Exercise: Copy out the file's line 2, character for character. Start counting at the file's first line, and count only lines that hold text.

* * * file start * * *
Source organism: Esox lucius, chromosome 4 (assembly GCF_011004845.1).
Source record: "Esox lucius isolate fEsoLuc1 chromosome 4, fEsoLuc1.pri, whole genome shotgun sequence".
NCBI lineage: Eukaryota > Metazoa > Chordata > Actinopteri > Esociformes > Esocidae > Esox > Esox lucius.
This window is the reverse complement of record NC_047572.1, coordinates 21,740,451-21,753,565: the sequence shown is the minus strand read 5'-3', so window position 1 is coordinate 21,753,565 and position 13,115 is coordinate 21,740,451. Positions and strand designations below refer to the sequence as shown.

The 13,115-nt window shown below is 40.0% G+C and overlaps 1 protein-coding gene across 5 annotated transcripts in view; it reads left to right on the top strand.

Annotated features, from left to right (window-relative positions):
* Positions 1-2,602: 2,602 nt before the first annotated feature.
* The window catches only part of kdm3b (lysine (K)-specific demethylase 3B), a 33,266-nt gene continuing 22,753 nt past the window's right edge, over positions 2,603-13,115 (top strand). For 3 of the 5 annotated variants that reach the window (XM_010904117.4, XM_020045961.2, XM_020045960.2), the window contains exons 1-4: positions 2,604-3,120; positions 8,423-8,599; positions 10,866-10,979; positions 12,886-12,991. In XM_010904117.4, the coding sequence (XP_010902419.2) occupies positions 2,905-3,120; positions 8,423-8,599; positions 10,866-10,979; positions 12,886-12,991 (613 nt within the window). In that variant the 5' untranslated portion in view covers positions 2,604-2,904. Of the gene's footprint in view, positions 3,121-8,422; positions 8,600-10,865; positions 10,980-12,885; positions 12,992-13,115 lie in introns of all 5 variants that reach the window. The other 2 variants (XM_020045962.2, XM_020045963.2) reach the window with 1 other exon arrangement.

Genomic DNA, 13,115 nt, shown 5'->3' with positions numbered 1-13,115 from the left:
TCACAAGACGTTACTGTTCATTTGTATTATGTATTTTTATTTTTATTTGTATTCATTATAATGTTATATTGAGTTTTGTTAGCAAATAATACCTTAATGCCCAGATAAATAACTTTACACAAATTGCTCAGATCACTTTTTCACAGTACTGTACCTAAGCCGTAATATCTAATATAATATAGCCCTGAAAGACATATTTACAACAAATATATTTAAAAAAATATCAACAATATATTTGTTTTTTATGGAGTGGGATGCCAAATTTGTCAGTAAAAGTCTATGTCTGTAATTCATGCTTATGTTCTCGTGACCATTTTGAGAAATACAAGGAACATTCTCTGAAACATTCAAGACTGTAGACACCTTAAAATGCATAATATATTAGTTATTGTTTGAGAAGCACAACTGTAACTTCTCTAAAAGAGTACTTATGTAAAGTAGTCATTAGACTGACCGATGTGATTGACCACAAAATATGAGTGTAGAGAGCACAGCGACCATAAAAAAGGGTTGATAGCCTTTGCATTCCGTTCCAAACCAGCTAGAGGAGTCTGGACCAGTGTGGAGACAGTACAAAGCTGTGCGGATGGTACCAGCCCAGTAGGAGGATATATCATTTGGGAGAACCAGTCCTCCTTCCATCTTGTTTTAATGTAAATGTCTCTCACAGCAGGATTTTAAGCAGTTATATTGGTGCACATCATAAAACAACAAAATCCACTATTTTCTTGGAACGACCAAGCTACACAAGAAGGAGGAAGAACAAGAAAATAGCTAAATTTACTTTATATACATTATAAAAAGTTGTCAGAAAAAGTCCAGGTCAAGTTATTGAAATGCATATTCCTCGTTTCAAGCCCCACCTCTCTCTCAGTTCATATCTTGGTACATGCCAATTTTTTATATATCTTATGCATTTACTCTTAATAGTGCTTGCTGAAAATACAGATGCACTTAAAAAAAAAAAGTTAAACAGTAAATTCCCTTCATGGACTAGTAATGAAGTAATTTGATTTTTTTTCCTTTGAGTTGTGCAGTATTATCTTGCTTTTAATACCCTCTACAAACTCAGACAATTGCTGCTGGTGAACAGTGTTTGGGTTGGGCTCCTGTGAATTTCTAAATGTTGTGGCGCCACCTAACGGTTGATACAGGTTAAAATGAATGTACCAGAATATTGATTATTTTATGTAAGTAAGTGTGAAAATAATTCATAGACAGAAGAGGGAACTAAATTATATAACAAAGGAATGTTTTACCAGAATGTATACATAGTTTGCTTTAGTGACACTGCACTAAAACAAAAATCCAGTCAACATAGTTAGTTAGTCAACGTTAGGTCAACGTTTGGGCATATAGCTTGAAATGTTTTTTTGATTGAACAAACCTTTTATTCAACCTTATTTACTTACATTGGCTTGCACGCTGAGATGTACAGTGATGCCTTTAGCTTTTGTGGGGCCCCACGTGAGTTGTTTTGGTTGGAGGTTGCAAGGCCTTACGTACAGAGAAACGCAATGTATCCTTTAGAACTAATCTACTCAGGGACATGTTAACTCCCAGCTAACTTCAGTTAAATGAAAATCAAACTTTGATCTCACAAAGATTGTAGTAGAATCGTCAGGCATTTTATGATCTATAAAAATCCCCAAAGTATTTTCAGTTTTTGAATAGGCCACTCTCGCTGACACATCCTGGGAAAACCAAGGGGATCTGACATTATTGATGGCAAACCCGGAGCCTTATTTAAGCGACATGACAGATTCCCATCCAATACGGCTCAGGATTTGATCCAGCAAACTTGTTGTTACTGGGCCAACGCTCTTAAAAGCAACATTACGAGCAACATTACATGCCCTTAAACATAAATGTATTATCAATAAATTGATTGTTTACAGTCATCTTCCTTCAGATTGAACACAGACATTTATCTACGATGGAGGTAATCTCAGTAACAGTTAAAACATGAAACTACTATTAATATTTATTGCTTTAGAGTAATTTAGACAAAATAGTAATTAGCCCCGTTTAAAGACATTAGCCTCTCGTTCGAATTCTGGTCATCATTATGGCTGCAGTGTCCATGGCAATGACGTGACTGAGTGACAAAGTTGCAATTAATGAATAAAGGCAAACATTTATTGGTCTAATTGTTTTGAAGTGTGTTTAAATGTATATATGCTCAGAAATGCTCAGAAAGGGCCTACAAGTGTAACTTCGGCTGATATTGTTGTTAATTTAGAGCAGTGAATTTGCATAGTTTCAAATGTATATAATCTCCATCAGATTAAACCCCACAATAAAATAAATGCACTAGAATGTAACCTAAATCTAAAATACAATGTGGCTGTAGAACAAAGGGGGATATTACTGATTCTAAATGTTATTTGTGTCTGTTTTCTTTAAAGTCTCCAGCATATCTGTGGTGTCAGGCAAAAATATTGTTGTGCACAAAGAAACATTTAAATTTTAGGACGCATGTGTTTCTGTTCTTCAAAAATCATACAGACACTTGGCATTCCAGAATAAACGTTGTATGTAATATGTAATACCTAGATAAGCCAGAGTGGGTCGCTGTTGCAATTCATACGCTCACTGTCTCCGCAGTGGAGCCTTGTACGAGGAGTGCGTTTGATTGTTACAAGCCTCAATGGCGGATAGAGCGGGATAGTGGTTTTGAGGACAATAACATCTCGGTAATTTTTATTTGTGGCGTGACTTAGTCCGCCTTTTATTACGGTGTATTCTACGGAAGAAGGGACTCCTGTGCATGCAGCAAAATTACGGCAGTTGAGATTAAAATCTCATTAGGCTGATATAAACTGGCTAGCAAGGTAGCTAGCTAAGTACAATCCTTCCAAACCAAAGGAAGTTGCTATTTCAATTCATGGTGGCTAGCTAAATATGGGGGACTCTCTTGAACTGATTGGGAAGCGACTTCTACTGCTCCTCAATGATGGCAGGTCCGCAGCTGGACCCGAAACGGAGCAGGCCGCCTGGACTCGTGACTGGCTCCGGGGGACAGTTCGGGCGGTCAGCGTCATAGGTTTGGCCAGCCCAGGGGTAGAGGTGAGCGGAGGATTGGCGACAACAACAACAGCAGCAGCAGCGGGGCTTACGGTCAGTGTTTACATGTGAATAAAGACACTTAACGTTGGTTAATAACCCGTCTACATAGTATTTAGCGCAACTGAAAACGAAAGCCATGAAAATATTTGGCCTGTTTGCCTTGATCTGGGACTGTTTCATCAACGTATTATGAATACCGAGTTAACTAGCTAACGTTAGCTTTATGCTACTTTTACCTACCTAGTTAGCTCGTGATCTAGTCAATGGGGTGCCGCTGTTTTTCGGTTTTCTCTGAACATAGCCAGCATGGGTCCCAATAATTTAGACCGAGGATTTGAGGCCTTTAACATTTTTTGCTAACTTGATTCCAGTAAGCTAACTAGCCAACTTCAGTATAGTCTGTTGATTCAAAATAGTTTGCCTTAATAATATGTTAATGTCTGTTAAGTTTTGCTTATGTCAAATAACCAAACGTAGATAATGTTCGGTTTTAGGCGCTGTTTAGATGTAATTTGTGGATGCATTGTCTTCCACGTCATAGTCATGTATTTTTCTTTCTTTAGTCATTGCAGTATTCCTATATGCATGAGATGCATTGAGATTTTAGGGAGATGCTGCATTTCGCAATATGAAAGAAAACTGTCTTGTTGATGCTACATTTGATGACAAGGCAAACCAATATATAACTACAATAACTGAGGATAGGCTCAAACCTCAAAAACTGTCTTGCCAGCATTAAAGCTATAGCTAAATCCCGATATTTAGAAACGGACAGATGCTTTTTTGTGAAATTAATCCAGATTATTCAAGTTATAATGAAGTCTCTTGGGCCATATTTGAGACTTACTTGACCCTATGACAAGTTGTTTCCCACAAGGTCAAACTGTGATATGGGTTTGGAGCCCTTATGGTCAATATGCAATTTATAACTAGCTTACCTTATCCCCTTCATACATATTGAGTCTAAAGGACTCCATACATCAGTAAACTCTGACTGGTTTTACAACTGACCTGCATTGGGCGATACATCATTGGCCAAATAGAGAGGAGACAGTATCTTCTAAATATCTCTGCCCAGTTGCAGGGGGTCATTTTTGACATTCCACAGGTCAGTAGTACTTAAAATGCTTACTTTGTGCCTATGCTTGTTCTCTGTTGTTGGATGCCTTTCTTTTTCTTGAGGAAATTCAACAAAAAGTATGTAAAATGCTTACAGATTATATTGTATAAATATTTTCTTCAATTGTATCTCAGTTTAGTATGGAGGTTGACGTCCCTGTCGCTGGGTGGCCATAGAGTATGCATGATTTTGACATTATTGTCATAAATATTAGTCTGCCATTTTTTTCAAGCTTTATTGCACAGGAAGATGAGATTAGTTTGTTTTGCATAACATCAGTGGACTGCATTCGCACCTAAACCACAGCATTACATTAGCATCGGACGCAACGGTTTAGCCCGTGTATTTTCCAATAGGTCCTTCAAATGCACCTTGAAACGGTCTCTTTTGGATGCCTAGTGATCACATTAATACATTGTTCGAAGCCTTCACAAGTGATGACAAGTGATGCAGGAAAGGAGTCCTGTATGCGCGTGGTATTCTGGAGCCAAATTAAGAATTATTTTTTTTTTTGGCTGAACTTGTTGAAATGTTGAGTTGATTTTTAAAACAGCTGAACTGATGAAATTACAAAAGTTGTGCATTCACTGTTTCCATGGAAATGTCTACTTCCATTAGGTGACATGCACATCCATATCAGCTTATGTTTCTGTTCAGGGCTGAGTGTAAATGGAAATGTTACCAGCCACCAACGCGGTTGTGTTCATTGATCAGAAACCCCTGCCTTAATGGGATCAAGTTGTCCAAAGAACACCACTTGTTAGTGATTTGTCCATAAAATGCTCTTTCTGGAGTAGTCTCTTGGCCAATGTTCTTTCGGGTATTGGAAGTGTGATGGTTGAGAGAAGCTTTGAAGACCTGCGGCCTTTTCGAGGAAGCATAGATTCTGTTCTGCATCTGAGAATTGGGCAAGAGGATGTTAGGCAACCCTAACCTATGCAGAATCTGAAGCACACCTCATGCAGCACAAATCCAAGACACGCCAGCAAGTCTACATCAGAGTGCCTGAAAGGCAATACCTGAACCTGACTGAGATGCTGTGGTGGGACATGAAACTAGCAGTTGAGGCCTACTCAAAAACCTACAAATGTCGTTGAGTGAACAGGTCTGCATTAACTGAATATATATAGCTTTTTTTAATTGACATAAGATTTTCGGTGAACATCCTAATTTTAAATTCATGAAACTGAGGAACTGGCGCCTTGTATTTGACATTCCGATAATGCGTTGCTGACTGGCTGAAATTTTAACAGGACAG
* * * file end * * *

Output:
Source record: "Esox lucius isolate fEsoLuc1 chromosome 4, fEsoLuc1.pri, whole genome shotgun sequence".